Echinacea has a very special place in my heart and my garden. There’s so much to love about these gorgeous spiky flowers. They are drought tolerant and won’t complain about poor soil. They are extremely low maintenance once established and produce a ton of eye candy that brings an added pop of color to the garden. Echinacea make wonderful cut flowers, attractive pollinator plants, are an important food source for birds in the winter, and they have medicinal properties to help us build our immunity.
Three Cheers for Coneflowers!!
I have been using both of these tools tirelessly through the season, and I can see why both have been recognized by the Arthritis Society as accessible tools that are ideal for people with arthritis or limited hand strength (or anyone who is suffering from pruning fatigue in general!).The PowerGear2® Pruner was awarded the Arthritis Friendly Award and the SoftGrip® Micro-Tip® Pruning Snips have been awarded the Arthritis Foundation’s Ease of Use Commendation. Doing a lot of pruning can be exhausting for my hands as I have Fibromyalgia and residual weakness from the peripheral neuropathy that accompanied my disability issues 10 years ago. Both of these tools help make the job a lot easier, which I’m thrilled about because pruning is one of my favorite jobs in the garden!
Coneflowers in the Garden
Coneflowers are very low maintenance once they are established. Here are a few things you can do to get them started off right.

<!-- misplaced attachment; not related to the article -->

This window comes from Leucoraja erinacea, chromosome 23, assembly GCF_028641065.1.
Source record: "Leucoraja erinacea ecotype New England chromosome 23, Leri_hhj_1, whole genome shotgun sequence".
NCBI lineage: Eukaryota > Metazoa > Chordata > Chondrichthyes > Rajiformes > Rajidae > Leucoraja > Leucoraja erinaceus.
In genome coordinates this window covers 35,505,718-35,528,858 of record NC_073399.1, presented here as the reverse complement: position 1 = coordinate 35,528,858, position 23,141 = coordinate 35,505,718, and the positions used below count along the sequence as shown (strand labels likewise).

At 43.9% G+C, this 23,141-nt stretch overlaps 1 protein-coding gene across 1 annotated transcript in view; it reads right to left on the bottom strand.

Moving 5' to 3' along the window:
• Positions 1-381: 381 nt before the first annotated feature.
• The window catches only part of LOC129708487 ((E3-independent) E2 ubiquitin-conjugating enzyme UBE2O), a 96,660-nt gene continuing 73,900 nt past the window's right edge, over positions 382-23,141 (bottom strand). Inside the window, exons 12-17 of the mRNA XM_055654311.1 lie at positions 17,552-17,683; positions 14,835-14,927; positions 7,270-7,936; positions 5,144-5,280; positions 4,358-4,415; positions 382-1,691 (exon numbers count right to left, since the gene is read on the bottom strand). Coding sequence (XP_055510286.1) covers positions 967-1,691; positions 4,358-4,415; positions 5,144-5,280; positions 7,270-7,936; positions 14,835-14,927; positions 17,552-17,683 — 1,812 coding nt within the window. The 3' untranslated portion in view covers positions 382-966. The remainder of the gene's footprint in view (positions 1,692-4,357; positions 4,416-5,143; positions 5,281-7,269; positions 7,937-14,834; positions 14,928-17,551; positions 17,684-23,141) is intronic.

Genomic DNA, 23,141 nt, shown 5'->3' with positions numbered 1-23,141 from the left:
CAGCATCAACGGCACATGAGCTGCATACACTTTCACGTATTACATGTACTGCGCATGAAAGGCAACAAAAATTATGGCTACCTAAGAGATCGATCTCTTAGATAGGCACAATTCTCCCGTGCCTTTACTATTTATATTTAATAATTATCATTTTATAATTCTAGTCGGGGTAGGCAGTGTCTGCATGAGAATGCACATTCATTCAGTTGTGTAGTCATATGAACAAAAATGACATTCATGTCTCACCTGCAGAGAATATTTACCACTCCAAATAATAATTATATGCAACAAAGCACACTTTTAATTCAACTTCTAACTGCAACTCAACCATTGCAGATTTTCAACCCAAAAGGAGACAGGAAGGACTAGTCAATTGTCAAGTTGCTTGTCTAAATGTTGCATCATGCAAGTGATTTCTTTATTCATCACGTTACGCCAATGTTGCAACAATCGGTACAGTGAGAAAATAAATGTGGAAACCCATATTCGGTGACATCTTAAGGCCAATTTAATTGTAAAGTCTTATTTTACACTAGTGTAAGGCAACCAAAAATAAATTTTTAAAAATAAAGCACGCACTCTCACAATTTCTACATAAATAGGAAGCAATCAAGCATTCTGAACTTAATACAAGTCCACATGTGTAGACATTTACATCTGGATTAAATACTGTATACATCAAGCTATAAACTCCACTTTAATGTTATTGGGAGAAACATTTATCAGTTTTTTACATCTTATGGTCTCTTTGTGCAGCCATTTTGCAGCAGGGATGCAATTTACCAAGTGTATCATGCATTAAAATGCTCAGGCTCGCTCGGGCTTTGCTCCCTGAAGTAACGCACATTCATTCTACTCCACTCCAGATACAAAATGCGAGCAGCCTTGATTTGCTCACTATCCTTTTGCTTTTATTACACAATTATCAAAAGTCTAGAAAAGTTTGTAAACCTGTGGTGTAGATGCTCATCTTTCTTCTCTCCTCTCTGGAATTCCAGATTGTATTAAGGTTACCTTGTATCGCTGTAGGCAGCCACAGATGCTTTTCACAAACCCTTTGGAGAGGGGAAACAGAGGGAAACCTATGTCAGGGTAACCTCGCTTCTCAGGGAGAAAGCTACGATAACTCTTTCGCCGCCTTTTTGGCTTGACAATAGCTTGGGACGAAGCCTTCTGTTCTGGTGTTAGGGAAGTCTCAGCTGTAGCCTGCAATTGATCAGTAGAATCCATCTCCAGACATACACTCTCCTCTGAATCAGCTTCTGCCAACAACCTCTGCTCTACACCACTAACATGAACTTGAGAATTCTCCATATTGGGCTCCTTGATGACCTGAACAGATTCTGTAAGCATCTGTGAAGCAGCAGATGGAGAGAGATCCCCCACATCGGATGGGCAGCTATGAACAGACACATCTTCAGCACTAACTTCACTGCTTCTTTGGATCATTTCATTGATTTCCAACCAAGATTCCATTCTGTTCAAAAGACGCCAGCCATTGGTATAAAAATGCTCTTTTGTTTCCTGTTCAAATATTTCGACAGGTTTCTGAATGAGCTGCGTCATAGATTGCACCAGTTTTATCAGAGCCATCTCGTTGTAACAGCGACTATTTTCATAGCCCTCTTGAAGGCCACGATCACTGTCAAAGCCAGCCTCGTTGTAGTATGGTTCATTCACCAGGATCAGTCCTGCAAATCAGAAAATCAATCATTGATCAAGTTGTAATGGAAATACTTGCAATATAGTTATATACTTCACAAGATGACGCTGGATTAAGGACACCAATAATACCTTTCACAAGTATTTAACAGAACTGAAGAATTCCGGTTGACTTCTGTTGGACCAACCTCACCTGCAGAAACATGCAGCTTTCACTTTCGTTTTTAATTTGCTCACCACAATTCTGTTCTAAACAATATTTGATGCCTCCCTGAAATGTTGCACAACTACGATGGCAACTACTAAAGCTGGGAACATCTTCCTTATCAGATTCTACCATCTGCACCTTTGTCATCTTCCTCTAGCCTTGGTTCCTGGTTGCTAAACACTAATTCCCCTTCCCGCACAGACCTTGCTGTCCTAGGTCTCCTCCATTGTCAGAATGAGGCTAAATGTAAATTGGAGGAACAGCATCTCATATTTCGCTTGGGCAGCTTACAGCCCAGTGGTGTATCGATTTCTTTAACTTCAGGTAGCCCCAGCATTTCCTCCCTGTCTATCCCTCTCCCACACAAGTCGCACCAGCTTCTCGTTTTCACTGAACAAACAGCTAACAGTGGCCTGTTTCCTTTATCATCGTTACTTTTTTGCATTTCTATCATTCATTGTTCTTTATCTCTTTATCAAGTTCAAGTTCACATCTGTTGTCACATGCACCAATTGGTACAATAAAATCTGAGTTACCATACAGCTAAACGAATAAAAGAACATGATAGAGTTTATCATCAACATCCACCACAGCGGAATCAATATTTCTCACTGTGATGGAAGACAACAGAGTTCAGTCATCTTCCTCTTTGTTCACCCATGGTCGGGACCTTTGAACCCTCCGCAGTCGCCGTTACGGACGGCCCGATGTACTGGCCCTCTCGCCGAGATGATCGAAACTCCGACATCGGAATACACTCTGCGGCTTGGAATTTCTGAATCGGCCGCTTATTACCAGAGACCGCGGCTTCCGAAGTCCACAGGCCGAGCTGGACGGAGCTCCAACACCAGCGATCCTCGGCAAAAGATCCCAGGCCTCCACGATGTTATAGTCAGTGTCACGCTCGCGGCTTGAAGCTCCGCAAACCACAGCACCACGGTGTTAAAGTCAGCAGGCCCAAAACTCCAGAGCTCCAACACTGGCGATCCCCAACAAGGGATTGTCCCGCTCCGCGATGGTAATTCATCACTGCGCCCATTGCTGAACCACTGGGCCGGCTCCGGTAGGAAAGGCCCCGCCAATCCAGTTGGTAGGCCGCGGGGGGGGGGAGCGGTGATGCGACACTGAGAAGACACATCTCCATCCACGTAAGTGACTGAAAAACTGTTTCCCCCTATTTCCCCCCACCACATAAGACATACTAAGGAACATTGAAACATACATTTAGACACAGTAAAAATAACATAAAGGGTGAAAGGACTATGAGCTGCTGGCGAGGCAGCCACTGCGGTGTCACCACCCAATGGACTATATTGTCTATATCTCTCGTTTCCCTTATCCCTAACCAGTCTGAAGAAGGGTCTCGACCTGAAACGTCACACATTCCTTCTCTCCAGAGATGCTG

Pick a location with the brightest light that you have. Echinacea loves bright light and thrives in full sun. The plants will tolerate partial sun as well and still produce plenty of flowers. I have a lot of shade in my garden and I try to pop in as many coneflowers as I can anyway. They still bloom in the shade but are less floriferous and can tend to flop over.
Echinacea are also very easy going when it comes to watering. Water them well to establish new plants in the garden and encourage deep roots. Once established, they won’t need any supplemental watering unless you are in periods of extreme drought.
Coneflowers don’t need any special fertilizers throughout the year. Plant them with some well-rotted compost and then add compost again in the spring. Follow your normal soil building strategies and you won’t have to add any supplemental nutrition for the plants.
Echinacea grow a long taproot which helps them suck up water from deep down in the soil and give them that hardiness. This taproot also means that they aren’t a good perennial to divide. Allow the plants to clump and if you want to plant more start them from seed, cuttings, or grab a new transplant.
Strategic Coneflower Pruning
These low-maintenance plants don’t need pruning throughout the year, but you can prune them to increase blooms and extend bloom time.
Echinacea are already quite a long-blooming plant starting in midsummer and going all the way into the mid fall in my Zone 7 garden. If you’re lucky enough to have a large space with a collection of plants, you can really extend the bloom time by cutting back some of the plants in midsummer.
Cutting back the plants delays blooming so you can either cut back all your plants for a late summer and fall display, or only cut back some of the plants and stagger the bloom times for an even longer season. This is where the Fiskars PowerGear2® Pruner comes in quite handy. The power gear action makes it easy to cut back even the thickest of stems with very little effort.